For centuries, Catholic priests wrote about how to subdue it. Some historians surmise Martin Luther had it, along with several renowned saints.
When he was in seventh grade, Cole M., now 23, saw an episode of "20/20" and surmised he had obsessive compulsive disorder, though he didn't the exact name of his disorder: scrupulosity.
Scrupulosity is a rare form of obsessive compulsive disorder focused on prayers, rituals or thoughts rather than the more common germ-phobia and compulsive hand washing.
"Whatever thing that is most important to you, that's what the obsessive compulsive disorder will grab," Cole said his therapist once told him. "My No. 1 fear was that I was going to become an evil person."
Cole, who asked that ABC News not use his last name, agreed to share his struggle with scrupulosity so that others might recognize it and get help.
Family and friends often have no idea that someone is suffering from scrupulosity, because it often manifests in silent rituals of the mind, says Simon Rego, associate director of psychology training at the Montefiore Medical Center in New York City.
Before he got treatment, Cole silently kept a ritual of finding the number seven in places and avoiding the number six.
Even during conversations, Cole silently counted, multiplied and added letters in words to make a sum of seven. For instance, take the sentence: The cat is gray. In less than a second Cole has an answer:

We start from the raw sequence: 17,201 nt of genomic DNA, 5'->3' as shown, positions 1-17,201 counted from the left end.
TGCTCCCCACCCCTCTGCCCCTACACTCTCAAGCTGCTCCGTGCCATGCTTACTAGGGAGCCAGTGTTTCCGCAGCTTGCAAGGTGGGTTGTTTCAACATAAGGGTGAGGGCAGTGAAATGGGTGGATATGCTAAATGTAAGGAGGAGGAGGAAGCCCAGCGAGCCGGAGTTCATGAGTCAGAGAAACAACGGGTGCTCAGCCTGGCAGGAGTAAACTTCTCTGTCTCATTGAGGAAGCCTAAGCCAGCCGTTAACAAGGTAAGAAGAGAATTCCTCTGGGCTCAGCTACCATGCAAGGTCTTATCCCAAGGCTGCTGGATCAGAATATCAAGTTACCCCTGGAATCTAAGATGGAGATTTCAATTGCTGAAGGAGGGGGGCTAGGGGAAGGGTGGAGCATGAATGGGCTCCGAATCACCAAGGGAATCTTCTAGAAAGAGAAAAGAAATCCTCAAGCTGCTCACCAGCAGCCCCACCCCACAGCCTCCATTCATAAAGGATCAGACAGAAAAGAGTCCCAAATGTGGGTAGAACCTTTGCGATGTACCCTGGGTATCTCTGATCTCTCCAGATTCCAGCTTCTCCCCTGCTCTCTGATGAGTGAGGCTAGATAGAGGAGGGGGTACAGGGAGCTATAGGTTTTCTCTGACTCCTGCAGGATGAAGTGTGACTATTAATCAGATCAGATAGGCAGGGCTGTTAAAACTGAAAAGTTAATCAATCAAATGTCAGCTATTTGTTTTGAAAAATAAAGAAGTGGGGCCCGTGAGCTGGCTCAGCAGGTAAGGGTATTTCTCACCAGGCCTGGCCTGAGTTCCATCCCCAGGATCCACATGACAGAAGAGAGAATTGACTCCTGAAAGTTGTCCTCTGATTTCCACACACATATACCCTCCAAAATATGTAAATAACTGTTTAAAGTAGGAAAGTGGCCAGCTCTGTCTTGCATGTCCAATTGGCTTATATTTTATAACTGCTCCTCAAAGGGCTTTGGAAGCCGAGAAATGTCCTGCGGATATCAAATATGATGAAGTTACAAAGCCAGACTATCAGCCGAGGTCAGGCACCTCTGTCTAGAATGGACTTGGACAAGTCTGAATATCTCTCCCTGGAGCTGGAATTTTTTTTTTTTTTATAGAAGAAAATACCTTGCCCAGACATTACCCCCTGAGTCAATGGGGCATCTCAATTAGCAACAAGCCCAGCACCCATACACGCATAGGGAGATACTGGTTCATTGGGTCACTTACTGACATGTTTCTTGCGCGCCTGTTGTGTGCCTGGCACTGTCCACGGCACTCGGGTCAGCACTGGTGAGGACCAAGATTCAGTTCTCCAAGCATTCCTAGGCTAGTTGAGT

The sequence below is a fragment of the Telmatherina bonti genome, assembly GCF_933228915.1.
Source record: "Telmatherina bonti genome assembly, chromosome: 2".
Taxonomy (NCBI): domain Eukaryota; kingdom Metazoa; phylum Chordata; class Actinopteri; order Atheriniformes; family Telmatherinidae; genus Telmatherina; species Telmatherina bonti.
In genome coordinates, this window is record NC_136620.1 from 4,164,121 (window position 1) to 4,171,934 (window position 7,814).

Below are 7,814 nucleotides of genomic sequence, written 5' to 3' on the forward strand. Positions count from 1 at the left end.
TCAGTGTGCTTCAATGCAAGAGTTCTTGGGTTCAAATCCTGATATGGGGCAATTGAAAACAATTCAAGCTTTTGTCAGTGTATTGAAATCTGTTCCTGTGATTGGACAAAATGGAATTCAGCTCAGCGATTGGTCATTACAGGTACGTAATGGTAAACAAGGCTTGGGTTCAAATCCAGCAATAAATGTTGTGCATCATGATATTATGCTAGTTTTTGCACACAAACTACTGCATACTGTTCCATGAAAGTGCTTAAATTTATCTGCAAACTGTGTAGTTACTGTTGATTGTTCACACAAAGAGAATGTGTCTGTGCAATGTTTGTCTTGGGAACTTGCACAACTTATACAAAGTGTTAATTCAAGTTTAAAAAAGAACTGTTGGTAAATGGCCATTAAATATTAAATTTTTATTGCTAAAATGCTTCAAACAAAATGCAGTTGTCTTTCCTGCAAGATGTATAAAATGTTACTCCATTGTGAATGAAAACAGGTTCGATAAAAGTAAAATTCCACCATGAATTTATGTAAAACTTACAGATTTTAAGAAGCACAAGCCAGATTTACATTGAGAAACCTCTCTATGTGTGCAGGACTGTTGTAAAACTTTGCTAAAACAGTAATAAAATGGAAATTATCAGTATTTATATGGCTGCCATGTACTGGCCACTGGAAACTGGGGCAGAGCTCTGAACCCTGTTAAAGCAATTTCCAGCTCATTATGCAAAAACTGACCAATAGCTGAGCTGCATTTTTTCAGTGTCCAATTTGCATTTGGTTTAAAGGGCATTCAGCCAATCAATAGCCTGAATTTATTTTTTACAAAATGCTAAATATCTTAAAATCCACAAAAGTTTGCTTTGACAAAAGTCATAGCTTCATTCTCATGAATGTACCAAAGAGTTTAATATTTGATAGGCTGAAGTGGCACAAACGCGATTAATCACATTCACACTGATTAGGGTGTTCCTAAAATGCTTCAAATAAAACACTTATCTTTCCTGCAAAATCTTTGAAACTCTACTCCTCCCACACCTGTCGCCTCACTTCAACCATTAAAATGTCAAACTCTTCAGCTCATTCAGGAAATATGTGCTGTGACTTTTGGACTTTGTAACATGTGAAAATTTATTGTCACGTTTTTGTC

"Cat plus gray equals seven letters. The and is equals five," said Cole. "So, in order to get the [second] seven, I'd make the cross of the t count and the dot of the i count."
"Nobody would be able to tell that I'm doing this," Cole said.
Although it took a tremendous amount of mental energy to count during conversations and everyday life, Cole could not stop his consuming attachment to seven and fear of six. He explained the number 777 stuck in his mind from a newspaper classified ad he saw as a child that read "666 SIN 777 GOD."
"I consciously knew that there was nothing wrong with the number six and seven," Cole said.
"We need all the numbers, because otherwise we wouldn't be able to do math," he added with a laugh.
But Cole was still driven to count words, or to go through a 20-minute bowing ritual before religious iconography before going to school, or to never swear. Just like people who have other forms of obsessive compulsive behavior, Cole keeps up his rituals to quiet a fear and get back to his "just right" feeling.
"It's really not about religion and it's not about faith," said Jeff Szymanski, director of psychological services at McLean Hospital's Obsessive Compulsive Disorder Institute in Belmont, Mass.
What begins to drive a person with scrupulosity and with obsessive compulsive disorder are intrusive thoughts, Szymanski said.
"Everyone has intrusive thoughts," Szymanski said. But not everyone attaches a meaning to the thought in a way that spirals into obsessive compulsive behaviors.
"You have a new mother who's bathing a baby and she thinks 'what if I put the baby under the water?'" Szymanski said. "She might just say, 'oh that's weird, why did I think that?' but then she eventually dismisses it."